VATICAN CITY (CNS) — Children may say the darnedest things, but when it comes to questions about faith they can make even the most learned parents and priests pause.
“These are tough,” Pope Francis said when presented with questions from 30 children from around the world.
Jesuit Father Antonio Spadaro, who went through the questions with the pope, said half the time he personally was stumped when thinking about how he would have responded. But the pope wasn’t.
The questions, illustrated with the drawings of the children aged 6-13, and the pope’s answers will be published March 1 as the book “Dear Pope Francis.”
“What did God do before the world was made?” one child asked. “Do bad people have a guardian angel, too?” asked another.
In the book, coordinated and published by the U.S.-based Loyola Press, Pope Francis responds to those and 28 other queries; some of the questions are theological, others are practical and a few are about the pope personally, including what he wanted to be when he grew up.
To the question about what God was doing before creation, the heart of the pope’s answer is, “Think of it this way: Before creating anything, God loved. That’s what God was doing: God was loving.”
Questions about Jesus, war and peace and about heaven also are included, though Father Spadaro was keeping those exact questions and answers under wraps during a late January interview.
Some of the personal questions made Pope Francis laugh and the pope’s answers to those questions made Father Spadaro laugh, the Jesuit said. The pope admits in the book that when he was small he wanted to be a butcher because the butcher his grandmother bought meat from had an apron with a big pocket that seemed to be full of money.
The children’s questions are “simple, but not silly,” said Father Spadaro, who discussed them with Pope Francis and recorded his answers.
Father Spadaro heads La Civilta Cattolica, a Jesuit journal filled with articles on philosophy, theology, literary criticism and political theory. He has never worked with young children and said he was in awe of how the pope handled the questions — taking them seriously and responding to them honestly and clearly.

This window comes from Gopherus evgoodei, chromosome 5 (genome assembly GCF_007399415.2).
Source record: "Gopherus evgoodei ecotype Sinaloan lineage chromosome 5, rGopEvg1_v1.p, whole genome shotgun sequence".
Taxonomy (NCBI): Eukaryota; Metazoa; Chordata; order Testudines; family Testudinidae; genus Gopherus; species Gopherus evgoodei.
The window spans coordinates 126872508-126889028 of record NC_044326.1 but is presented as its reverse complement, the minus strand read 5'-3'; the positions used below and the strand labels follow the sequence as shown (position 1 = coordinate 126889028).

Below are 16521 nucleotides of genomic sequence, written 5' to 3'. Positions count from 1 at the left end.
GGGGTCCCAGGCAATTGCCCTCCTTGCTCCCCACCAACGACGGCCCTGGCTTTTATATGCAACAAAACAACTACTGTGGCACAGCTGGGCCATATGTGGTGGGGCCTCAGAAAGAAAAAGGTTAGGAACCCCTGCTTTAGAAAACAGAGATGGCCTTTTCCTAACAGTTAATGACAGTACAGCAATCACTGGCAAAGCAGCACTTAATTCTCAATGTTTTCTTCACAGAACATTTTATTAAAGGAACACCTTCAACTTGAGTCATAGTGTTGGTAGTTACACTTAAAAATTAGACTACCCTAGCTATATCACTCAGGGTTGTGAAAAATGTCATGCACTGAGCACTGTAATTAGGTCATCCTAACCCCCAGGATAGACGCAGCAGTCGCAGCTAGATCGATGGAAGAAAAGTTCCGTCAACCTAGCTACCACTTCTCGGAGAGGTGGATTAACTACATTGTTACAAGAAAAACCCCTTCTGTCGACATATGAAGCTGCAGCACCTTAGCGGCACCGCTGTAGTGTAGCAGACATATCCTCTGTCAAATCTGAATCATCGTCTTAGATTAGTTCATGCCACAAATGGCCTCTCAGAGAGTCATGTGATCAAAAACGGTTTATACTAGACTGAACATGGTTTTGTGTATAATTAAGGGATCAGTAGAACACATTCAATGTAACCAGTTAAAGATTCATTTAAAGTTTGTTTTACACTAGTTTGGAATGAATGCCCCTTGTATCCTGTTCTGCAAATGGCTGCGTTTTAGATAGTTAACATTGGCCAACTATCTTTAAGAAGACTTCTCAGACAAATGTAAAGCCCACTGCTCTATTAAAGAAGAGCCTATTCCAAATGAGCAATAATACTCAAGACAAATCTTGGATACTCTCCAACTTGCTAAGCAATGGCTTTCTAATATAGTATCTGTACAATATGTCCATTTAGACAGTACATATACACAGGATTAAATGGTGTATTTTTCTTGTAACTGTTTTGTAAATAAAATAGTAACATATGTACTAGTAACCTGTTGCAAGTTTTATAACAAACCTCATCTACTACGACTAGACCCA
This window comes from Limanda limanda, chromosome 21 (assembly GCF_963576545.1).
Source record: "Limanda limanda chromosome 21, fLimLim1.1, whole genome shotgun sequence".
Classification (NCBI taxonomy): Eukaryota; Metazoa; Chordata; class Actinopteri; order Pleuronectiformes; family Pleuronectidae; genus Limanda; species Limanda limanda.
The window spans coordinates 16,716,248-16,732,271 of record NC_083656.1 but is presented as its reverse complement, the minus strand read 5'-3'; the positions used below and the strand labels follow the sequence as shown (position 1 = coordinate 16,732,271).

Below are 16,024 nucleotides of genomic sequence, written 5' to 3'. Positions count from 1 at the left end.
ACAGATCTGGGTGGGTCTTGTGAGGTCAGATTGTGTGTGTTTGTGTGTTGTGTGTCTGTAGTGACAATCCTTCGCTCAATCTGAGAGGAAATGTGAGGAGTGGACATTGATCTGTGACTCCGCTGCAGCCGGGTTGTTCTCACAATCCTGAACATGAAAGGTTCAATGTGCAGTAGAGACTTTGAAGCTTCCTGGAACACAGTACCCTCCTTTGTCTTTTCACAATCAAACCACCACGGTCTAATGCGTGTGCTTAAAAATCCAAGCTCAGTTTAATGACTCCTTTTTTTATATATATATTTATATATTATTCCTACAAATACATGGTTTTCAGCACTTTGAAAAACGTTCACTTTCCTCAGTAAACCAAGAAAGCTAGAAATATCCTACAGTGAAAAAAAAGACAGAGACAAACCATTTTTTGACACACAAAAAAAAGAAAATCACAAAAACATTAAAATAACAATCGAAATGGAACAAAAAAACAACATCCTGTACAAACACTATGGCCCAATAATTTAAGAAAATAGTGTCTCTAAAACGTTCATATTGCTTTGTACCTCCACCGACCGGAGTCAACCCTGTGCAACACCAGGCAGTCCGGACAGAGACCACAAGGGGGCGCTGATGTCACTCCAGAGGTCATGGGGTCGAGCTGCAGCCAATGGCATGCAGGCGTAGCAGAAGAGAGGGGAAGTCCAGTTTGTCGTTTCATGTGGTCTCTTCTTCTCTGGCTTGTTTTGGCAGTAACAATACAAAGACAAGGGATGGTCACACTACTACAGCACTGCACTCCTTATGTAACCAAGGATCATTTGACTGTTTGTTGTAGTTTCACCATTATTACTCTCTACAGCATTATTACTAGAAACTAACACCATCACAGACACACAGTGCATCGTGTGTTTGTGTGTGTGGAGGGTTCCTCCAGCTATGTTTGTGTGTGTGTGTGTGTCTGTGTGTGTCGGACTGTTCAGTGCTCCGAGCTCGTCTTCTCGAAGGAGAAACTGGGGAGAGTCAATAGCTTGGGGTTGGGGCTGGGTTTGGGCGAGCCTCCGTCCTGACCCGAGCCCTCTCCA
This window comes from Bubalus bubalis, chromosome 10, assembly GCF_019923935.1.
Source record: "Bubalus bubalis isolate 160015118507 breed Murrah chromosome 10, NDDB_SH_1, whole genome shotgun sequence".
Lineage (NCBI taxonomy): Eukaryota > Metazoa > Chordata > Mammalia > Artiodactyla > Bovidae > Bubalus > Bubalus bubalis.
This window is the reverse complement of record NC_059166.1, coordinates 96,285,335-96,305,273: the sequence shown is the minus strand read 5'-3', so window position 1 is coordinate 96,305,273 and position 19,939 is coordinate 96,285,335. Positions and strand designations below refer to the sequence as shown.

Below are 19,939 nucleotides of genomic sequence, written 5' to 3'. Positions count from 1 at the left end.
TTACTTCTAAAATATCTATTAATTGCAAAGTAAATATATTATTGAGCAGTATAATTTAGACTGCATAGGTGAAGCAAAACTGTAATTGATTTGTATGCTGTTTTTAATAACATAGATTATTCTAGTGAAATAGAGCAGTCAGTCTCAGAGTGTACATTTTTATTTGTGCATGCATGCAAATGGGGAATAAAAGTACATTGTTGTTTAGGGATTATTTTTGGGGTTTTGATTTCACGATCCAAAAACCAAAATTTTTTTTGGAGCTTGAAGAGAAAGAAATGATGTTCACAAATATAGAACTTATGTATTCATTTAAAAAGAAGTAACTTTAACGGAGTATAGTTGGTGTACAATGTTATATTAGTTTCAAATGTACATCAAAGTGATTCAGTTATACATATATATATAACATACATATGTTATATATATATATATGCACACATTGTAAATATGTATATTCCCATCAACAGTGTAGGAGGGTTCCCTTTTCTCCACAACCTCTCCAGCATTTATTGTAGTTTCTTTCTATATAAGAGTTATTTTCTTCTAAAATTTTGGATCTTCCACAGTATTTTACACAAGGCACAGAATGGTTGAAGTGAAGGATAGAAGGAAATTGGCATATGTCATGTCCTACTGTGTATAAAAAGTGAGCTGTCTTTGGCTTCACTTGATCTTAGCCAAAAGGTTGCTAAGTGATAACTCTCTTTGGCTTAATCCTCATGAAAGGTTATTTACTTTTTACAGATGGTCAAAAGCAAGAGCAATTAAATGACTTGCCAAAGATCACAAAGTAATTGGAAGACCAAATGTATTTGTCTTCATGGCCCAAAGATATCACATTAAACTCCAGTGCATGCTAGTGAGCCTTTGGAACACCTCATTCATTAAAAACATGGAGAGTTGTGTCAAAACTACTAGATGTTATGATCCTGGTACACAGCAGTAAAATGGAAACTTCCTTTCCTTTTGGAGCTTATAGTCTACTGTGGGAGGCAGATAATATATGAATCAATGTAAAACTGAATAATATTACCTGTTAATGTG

Some of the pope’s answers, he said, are “inspired.”
“This is important,” Father Spadaro said. “It says a lot about the magisterium of Pope Francis; he knows his ministry can reach children.”
At the request of Loyola Press, Father Spadaro asked Pope Francis last May if he would be willing to do the book. The Jesuit publishing house had asked Father Spadaro to approach the pope since he had conducted the first big interview with Pope Francis in 2013.
“The pope said yes immediately and with enthusiasm,” Father Spadaro said.
Loyola Press then reached out to dozens of Jesuits and collaborators around the globe, asking them to solicit questions and drawings from children. Sometimes Loyola had to ship off crayons, markers and paper because the children had none.
In the end, 259 children in 26 countries submitted questions. The big batch of letters are in 14 languages and come from children in wealthy cities, poor rural areas and even refugee centers.
Choosing which letters the pope would answer in the book was done with input from the children, parents, grandparents, teachers and Jesuits, Father Spadaro said. But he went into the reserve pile and pulled out a few more as well.
In August, Father Spadaro read the letters out loud to the pope in Italian, but the pope also scrutinized the drawings, the Jesuit said. He commented on the scenes and colors and often had a good laugh over the way the kids drew the pope.
For the answers, “I was not just taking dictation,” Father Spadaro said. The pope enjoys a conversation; for the book, that meant the pope would sometimes discuss the questions and potential answers with the Jesuit scribe and, often, would return to add something to an answer after they had already moved on to other letters.
“He’s a volcano,” Father Spadaro said.
The pope would look off into space as if picturing the children and responding to them in person, usually in Spanish, but sometimes in Italian, the Jesuit said.
The questions stayed with the pope, who later referred to some of them in speeches and homilies, he said. The most noticeable example was the question from 8-year-old Ryan in Canada about what God was doing before creation.
In the pope’s unscripted talk at the Festival of Families in Philadelphia in September, Pope Francis told the crowd, “A young person once asked me — you know how young people ask hard questions! — ‘Father, what did God do before he created the world?'”
“Believe me, I had a hard time answering that one,” the pope admitted in Philadelphia. “I told him what I am going to tell you now. Before he created the world, God loved, because God is love.”
Although it might not be “theologically precise,” the pope said that night, God’s love was so great that “he had to go out from himself, in order to have someone to love outside of himself. So God created the world. … But the most beautiful thing God made — so the Bible tells us — was the family.”
Pope Francis will have a chance to meet nine or 10 of the children in late February when he has promised a private audience for some of the people who took part in the project.